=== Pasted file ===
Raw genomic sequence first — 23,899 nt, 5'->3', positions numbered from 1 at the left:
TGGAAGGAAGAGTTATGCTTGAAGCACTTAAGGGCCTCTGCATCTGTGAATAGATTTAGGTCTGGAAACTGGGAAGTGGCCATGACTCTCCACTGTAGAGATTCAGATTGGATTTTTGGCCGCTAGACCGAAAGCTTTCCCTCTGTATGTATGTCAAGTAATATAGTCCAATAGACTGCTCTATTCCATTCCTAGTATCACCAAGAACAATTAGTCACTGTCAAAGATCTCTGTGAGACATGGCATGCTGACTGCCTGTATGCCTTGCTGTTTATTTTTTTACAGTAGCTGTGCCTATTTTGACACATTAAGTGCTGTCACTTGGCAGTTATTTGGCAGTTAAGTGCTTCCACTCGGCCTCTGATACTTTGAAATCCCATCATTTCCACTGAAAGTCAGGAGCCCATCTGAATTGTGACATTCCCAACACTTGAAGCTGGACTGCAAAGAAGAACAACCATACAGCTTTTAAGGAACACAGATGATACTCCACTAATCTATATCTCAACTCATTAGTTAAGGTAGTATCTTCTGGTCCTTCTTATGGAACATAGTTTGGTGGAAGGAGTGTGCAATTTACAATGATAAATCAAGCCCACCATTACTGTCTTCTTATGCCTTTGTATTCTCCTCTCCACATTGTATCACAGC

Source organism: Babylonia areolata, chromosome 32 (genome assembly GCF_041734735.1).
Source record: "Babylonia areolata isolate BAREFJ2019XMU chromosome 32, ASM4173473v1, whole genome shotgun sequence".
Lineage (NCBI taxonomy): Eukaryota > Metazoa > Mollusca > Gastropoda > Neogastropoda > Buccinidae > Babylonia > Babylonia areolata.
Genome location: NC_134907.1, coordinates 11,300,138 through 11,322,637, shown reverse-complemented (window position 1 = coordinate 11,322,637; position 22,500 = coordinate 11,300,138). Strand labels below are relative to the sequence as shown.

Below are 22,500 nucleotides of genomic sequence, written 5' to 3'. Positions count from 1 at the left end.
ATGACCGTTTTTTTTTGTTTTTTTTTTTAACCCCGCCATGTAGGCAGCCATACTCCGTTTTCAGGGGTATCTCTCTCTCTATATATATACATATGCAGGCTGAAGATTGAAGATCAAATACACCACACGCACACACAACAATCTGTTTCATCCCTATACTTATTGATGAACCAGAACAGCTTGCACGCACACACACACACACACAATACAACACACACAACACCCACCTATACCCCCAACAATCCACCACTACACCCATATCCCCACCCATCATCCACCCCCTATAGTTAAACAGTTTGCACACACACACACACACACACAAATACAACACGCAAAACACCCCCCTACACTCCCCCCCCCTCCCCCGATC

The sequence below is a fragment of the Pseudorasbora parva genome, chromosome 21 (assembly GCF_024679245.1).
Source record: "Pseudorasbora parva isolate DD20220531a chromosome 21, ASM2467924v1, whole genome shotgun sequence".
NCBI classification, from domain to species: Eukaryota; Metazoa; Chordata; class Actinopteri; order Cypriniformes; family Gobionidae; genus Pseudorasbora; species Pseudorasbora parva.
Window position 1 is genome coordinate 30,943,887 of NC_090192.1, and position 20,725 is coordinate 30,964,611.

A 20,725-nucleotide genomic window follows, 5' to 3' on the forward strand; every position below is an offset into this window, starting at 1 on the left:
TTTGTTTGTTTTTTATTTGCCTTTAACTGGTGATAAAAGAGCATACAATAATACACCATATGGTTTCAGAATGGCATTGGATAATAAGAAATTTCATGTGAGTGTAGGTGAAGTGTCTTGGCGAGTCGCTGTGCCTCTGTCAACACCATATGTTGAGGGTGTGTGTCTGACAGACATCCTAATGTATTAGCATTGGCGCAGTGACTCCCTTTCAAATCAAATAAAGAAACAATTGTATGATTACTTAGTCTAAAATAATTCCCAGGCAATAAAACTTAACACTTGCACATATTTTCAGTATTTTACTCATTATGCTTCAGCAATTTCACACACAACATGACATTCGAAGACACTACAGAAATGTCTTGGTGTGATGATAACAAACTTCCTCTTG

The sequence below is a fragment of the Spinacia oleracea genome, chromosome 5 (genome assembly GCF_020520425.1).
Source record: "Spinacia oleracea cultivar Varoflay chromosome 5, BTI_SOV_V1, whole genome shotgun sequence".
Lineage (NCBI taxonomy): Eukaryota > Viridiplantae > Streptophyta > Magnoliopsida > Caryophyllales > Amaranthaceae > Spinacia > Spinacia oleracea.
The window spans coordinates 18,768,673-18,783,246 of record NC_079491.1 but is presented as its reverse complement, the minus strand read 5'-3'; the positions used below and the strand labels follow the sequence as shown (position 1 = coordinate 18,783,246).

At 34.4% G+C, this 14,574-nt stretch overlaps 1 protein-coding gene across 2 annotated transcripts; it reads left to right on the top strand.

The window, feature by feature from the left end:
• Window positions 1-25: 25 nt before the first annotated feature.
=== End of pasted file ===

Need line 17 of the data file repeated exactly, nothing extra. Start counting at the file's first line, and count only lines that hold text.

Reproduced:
Lineage (NCBI taxonomy): Eukaryota > Viridiplantae > Streptophyta > Magnoliopsida > Caryophyllales > Amaranthaceae > Spinacia > Spinacia oleracea.